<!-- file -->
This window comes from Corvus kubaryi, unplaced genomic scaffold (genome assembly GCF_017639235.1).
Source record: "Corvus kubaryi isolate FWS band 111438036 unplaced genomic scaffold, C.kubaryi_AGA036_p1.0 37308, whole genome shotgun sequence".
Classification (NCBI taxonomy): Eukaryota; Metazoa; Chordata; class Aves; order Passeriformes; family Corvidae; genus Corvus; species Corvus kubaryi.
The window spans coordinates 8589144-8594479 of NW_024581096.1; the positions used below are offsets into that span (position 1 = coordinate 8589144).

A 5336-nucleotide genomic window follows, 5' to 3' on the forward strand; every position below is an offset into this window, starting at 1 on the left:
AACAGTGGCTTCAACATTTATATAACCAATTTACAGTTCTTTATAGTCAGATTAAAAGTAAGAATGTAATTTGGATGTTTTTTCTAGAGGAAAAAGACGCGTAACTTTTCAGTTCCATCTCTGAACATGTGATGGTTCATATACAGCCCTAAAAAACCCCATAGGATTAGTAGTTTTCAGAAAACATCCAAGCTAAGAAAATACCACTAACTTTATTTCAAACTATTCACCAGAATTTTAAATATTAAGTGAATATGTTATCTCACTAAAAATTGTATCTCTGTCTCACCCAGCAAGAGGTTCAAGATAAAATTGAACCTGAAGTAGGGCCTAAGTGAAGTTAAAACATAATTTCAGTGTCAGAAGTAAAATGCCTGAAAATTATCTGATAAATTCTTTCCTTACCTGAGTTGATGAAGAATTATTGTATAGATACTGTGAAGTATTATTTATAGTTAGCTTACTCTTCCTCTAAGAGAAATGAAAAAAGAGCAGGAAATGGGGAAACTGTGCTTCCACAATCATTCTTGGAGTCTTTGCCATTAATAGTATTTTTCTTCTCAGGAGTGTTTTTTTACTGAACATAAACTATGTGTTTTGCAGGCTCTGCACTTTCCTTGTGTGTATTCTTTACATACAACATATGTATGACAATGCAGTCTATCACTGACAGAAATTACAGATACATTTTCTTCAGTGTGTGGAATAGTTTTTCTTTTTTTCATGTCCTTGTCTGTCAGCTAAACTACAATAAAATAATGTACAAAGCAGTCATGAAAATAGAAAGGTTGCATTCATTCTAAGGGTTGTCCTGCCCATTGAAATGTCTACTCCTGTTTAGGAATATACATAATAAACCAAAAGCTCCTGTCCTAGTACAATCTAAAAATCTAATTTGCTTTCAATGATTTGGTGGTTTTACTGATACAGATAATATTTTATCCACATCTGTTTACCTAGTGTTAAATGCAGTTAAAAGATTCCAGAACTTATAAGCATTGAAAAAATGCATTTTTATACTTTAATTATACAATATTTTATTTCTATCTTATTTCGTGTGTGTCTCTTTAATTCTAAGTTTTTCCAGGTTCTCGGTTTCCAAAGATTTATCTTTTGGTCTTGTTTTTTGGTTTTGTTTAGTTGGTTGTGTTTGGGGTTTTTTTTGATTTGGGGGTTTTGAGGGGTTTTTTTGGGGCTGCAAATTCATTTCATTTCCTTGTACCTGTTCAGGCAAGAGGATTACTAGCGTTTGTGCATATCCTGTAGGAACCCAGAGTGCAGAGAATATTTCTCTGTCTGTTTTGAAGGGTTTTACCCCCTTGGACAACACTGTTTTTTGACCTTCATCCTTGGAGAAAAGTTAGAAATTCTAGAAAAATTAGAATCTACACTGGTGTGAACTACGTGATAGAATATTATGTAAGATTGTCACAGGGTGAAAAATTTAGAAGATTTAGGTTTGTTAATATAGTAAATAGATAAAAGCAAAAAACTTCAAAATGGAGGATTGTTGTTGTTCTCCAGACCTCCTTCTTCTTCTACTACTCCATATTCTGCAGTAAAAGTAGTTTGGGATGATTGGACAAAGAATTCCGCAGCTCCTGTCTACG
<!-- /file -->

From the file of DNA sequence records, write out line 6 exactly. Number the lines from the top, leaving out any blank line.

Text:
AACAGTGGCTTCAACATTTATATAACCAATTTACAGTTCTTTATAGTCAGATTAAAAGTAAGAATGTAATTTGGATGTTTTTTCTAGAGGAAAAAGACGCGTAACTTTTCAGTTCCATCTCTGAACATGTGATGGTTCATATACAGCCCTAAAAAACCCCATAGGATTAGTAGTTTTCAGAAAACATCCAAGCTAAGAAAATACCACTAACTTTATTTCAAACTATTCACCAGAATTTTAAATATTAAGTGAATATGTTATCTCACTAAAAATTGTATCTCTGTCTCACCCAGCAAGAGGTTCAAGATAAAATTGAACCTGAAGTAGGGCCTAAGTGAAGTTAAAACATAATTTCAGTGTCAGAAGTAAAATGCCTGAAAATTATCTGATAAATTCTTTCCTTACCTGAGTTGATGAAGAATTATTGTATAGATACTGTGAAGTATTATTTATAGTTAGCTTACTCTTCCTCTAAGAGAAATGAAAAAAGAGCAGGAAATGGGGAAACTGTGCTTCCACAATCATTCTTGGAGTCTTTGCCATTAATAGTATTTTTCTTCTCAGGAGTGTTTTTTTACTGAACATAAACTATGTGTTTTGCAGGCTCTGCACTTTCCTTGTGTGTATTCTTTACATACAACATATGTATGACAATGCAGTCTATCACTGACAGAAATTACAGATACATTTTCTTCAGTGTGTGGAATAGTTTTTCTTTTTTTCATGTCCTTGTCTGTCAGCTAAACTACAATAAAATAATGTACAAAGCAGTCATGAAAATAGAAAGGTTGCATTCATTCTAAGGGTTGTCCTGCCCATTGAAATGTCTACTCCTGTTTAGGAATATACATAATAAACCAAAAGCTCCTGTCCTAGTACAATCTAAAAATCTAATTTGCTTTCAATGATTTGGTGGTTTTACTGATACAGATAATATTTTATCCACATCTGTTTACCTAGTGTTAAATGCAGTTAAAAGATTCCAGAACTTATAAGCATTGAAAAAATGCATTTTTATACTTTAATTATACAATATTTTATTTCTATCTTATTTCGTGTGTGTCTCTTTAATTCTAAGTTTTTCCAGGTTCTCGGTTTCCAAAGATTTATCTTTTGGTCTTGTTTTTTGGTTTTGTTTAGTTGGTTGTGTTTGGGGTTTTTTTTGATTTGGGGGTTTTGAGGGGTTTTTTTGGGGCTGCAAATTCATTTCATTTCCTTGTACCTGTTCAGGCAAGAGGATTACTAGCGTTTGTGCATATCCTGTAGGAACCCAGAGTGCAGAGAATATTTCTCTGTCTGTTTTGAAGGGTTTTACCCCCTTGGACAACACTGTTTTTTGACCTTCATCCTTGGAGAAAAGTTAGAAATTCTAGAAAAATTAGAATCTACACTGGTGTGAACTACGTGATAGAATATTATGTAAGATTGTCACAGGGTGAAAAATTTAGAAGATTTAGGTTTGTTAATATAGTAAATAGATAAAAGCAAAAAACTTCAAAATGGAGGATTGTTGTTGTTCTCCAGACCTCCTTCTTCTTCTACTACTCCATATTCTGCAGTAAAAGTAGTTTGGGATGATTGGACAAAGAATTCCGCAGCTCCTGTCTACG